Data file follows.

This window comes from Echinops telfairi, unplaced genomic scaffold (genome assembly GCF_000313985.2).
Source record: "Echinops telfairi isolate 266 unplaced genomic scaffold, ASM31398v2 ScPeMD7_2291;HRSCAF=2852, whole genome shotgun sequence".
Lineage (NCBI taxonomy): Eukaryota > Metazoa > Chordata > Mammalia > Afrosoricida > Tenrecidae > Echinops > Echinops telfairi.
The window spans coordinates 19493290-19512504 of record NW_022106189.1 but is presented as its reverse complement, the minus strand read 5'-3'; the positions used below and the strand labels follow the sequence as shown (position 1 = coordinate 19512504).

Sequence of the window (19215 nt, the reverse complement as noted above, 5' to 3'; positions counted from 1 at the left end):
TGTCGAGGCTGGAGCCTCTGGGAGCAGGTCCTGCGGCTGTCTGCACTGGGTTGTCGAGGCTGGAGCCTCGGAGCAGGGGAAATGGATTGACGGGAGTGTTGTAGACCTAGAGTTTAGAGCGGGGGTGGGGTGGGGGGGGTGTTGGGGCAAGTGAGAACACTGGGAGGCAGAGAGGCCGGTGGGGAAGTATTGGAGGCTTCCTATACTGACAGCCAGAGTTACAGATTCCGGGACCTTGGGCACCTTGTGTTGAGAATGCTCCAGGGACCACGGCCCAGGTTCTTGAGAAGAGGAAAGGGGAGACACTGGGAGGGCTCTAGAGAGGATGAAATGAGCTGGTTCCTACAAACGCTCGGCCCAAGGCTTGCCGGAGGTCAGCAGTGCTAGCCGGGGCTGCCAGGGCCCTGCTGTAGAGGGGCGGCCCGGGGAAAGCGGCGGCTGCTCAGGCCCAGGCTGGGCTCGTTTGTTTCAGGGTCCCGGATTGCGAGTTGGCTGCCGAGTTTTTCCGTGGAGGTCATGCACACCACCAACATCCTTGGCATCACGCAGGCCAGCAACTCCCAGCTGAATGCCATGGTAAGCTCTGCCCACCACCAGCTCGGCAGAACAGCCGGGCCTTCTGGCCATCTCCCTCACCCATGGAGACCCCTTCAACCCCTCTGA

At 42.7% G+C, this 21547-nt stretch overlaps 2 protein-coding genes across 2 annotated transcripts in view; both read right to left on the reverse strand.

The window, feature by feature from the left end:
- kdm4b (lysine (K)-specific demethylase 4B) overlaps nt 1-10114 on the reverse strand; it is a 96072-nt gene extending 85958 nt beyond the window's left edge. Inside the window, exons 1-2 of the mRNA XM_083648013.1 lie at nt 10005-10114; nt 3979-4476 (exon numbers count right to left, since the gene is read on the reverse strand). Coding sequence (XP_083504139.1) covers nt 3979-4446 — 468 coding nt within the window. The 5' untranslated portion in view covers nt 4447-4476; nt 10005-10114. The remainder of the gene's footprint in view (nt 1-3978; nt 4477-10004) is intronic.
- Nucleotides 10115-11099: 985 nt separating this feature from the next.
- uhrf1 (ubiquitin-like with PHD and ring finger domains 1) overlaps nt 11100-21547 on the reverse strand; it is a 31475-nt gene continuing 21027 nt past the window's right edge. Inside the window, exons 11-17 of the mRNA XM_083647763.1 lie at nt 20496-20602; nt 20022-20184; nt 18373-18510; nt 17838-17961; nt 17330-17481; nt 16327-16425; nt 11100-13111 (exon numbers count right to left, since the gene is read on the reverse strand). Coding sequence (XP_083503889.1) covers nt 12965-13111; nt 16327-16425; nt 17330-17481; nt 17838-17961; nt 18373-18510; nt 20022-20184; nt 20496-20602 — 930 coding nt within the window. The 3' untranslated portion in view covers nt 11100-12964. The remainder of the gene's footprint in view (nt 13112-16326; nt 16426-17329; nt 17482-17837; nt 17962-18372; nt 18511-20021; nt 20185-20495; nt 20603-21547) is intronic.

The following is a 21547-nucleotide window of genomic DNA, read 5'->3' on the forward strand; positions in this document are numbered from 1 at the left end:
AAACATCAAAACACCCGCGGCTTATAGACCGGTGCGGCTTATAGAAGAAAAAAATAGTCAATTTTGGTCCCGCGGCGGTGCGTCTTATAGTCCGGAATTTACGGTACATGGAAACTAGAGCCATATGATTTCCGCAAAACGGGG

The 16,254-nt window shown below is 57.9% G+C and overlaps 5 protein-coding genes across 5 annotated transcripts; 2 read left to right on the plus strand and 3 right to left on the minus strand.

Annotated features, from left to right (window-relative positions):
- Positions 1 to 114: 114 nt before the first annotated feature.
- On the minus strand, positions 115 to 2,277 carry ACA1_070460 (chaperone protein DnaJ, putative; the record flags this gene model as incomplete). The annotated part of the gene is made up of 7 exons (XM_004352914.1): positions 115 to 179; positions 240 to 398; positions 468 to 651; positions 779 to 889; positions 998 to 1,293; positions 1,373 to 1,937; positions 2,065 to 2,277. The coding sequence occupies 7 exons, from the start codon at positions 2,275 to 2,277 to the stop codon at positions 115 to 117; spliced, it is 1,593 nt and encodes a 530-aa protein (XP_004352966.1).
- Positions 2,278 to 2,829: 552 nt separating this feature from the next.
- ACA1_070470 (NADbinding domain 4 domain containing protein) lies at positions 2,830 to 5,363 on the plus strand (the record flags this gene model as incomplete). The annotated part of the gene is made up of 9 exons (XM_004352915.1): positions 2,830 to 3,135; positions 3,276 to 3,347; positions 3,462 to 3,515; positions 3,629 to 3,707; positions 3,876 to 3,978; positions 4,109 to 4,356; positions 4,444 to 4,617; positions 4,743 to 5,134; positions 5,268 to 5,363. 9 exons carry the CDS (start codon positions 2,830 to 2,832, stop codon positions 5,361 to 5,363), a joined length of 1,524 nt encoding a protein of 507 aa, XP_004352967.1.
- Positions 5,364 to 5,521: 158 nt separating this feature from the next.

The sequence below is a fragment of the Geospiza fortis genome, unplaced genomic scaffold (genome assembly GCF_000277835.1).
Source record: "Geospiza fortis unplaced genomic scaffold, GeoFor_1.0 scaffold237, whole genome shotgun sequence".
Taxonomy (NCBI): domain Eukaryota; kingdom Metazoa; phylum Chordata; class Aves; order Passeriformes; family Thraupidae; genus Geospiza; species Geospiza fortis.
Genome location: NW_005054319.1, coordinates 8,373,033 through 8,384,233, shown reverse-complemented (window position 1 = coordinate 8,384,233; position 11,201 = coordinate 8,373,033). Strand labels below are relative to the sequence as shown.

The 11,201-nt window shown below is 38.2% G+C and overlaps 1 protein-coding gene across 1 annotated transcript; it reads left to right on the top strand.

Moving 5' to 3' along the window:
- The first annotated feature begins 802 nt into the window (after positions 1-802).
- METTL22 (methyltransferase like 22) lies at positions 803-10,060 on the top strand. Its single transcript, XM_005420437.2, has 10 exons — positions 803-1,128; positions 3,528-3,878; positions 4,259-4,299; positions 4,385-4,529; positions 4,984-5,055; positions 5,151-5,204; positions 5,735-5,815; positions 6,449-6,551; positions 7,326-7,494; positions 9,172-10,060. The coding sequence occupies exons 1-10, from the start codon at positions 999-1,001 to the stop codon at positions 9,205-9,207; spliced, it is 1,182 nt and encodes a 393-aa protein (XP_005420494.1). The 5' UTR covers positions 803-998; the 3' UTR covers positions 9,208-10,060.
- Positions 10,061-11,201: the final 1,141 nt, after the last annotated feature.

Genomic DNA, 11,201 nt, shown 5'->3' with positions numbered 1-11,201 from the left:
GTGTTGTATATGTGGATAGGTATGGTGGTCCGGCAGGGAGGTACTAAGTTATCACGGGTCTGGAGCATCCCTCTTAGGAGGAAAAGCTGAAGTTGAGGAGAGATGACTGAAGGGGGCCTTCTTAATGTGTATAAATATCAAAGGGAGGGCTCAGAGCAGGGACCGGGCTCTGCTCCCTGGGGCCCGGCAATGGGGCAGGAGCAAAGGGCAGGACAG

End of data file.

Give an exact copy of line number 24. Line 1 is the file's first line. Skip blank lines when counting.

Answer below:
Genome location: NW_005054319.1, coordinates 8,373,033 through 8,384,233, shown reverse-complemented (window position 1 = coordinate 8,384,233; position 11,201 = coordinate 8,373,033). Strand labels below are relative to the sequence as shown.